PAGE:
Monday, November 23, 2009

Karnad in Punjabi, Shakespeare in Dutch

Girish Karnad emailed from India to say that I should see Neelam Mansingh Chowdry's production of his play Naga-mandala (Play with a Cobra) at Sadler's Wells. It's a fascinating piece of work - though not perhaps at its best in this vast theatre, and definitely not helped by the worst supertitle operator in recorded history. But the play is so strange and wonderful, and the leading actors make the transitions between characters incredibly powerfully. Chowdry has expanded on the doubling already present in the text, so that the same actor not only plays the husband and the cobra, but also the playwright in the prologue. Similarly the "Story" is also one of two performers who play Rani - so that role is doubled in a different way. The production actually becomes about those layerings and correspondences. And so about theatre as life.

The amazing production of The Roman Tragedies which I saw at the Barbican on Saturday is also about theatre as life. Political theatre and political life, to be precise. It's a version of Shakespeare's Coriolanus, Julius Caesar and Antony and Cleopatra - all in six hours - by a company called Toneelgroep Amsterdam, directed by Ivo van Hove. I thought I was at least aware of the world's great directors - but his is a new name to me, and he is beyond doubt a really important artist. The production is "modern-dress" and multi-media - nothing new there - but in this case the use of video is so carefully shaped that it becomes about the way in which modern politics, modern life perhaps, is constantly performed from the camera, to the extent that only the image on the camera seems to carry any meaning. So, the scenes of private life (Coriolanus and his mother, Caesar and his wife) are filmed and relayed on TV and big screen - but all the scenes involving ordinary people, even soldiers, are cut. Not that there is any shortage of "the people" on display. The audience moves between their seats and the stage, where there are lots of sofas, and you can watch the highlighted action on a TV, as well as seeing the actors from another angle, choosing your own route of composition. This also means that you constantly see "ordinary people" in the play, consuming the action and so contributing to it. The form in which the theatre is used contributes to the meaning. There are no intervals as such, but lots of short breaks, during which sets are changed, and the audience buy drinks and food onstage, and contribute their thoughts on the show via a computer station - these are then relayed to the rest of us! So there's an element of real democracy about the whole thing. It raises endless questions about theatre and politics - not least whether politics might be turning into nothing but performance.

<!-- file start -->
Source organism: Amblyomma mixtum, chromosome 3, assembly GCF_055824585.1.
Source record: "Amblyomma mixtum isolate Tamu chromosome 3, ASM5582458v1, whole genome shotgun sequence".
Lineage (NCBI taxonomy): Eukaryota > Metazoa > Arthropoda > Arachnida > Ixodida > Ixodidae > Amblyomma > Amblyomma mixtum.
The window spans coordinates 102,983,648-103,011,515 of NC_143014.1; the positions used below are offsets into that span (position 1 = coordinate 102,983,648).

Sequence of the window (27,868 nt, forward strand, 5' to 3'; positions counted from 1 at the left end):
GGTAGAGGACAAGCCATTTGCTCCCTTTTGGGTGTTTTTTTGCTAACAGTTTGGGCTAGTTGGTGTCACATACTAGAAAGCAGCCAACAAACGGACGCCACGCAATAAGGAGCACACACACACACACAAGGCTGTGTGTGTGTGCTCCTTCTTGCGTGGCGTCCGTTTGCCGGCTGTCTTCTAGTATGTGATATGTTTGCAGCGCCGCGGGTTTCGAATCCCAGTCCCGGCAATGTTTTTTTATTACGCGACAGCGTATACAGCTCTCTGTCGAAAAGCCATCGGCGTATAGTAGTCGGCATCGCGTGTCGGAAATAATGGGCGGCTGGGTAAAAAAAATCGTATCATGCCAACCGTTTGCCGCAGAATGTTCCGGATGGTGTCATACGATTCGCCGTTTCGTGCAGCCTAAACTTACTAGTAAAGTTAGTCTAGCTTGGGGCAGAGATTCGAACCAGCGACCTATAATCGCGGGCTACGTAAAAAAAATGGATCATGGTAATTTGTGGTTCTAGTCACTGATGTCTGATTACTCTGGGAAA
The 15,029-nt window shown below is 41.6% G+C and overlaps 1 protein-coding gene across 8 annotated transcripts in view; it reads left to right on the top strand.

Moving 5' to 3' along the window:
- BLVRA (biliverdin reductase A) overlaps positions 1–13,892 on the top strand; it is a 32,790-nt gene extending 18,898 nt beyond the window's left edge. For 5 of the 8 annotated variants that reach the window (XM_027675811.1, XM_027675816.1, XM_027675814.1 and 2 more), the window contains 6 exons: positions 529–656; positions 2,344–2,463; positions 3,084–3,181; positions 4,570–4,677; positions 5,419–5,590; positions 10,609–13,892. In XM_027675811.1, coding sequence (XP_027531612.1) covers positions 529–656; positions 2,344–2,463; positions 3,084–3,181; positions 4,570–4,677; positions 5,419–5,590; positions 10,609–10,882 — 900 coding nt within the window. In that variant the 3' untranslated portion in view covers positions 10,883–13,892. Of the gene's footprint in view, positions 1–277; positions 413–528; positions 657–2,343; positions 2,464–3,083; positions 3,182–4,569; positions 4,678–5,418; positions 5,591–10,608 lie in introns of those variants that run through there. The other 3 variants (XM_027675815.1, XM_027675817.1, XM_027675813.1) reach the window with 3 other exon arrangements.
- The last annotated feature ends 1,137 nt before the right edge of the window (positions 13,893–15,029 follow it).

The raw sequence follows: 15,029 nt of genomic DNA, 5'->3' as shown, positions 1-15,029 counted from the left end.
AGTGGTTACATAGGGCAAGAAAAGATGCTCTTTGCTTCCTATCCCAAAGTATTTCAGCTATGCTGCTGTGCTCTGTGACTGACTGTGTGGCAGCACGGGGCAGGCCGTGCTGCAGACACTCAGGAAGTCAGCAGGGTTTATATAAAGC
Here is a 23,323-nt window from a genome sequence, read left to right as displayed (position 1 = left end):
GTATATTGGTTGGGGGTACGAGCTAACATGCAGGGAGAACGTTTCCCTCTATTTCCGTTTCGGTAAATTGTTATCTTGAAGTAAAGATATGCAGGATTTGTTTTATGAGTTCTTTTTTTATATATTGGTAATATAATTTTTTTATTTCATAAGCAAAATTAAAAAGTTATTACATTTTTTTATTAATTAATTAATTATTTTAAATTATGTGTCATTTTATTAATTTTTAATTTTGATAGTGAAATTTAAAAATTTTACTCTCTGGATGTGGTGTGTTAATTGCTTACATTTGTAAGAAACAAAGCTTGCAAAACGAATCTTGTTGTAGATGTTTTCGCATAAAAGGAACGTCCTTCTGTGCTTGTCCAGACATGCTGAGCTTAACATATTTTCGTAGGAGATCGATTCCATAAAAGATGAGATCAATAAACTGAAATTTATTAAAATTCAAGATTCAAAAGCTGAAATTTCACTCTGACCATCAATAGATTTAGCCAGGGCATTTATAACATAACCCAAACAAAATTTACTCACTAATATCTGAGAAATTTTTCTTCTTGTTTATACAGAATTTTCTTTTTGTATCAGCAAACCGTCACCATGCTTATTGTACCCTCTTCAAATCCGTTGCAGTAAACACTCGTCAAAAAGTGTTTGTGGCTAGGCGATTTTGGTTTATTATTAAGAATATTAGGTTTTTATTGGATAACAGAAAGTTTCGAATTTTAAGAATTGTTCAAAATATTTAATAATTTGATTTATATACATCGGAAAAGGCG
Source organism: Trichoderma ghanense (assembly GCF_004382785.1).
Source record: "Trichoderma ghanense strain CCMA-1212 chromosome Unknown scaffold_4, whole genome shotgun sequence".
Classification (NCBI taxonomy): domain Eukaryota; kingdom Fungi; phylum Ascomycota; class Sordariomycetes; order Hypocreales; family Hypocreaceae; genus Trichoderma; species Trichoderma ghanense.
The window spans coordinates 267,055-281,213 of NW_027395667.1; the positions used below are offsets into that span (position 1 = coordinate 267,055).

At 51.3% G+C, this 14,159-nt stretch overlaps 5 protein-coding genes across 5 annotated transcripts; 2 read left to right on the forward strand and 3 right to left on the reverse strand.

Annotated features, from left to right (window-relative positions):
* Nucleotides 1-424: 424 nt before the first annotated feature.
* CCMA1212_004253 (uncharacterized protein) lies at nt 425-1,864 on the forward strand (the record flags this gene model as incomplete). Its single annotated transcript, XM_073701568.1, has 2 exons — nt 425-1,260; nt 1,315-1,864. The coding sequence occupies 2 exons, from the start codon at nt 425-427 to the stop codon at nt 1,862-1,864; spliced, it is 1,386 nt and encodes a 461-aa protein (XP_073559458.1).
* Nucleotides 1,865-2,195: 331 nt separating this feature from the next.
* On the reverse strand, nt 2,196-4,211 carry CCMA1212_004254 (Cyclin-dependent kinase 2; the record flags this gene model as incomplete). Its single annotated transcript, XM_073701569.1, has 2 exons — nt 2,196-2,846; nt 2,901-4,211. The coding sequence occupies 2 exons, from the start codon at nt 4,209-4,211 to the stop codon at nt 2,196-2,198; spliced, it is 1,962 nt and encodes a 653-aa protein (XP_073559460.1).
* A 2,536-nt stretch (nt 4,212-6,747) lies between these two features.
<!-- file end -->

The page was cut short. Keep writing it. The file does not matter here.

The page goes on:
I've been thinking about this production ever since. Wonderful to be stimulated so strongly and to have my faith in the power of theatre so powerfully renewed.

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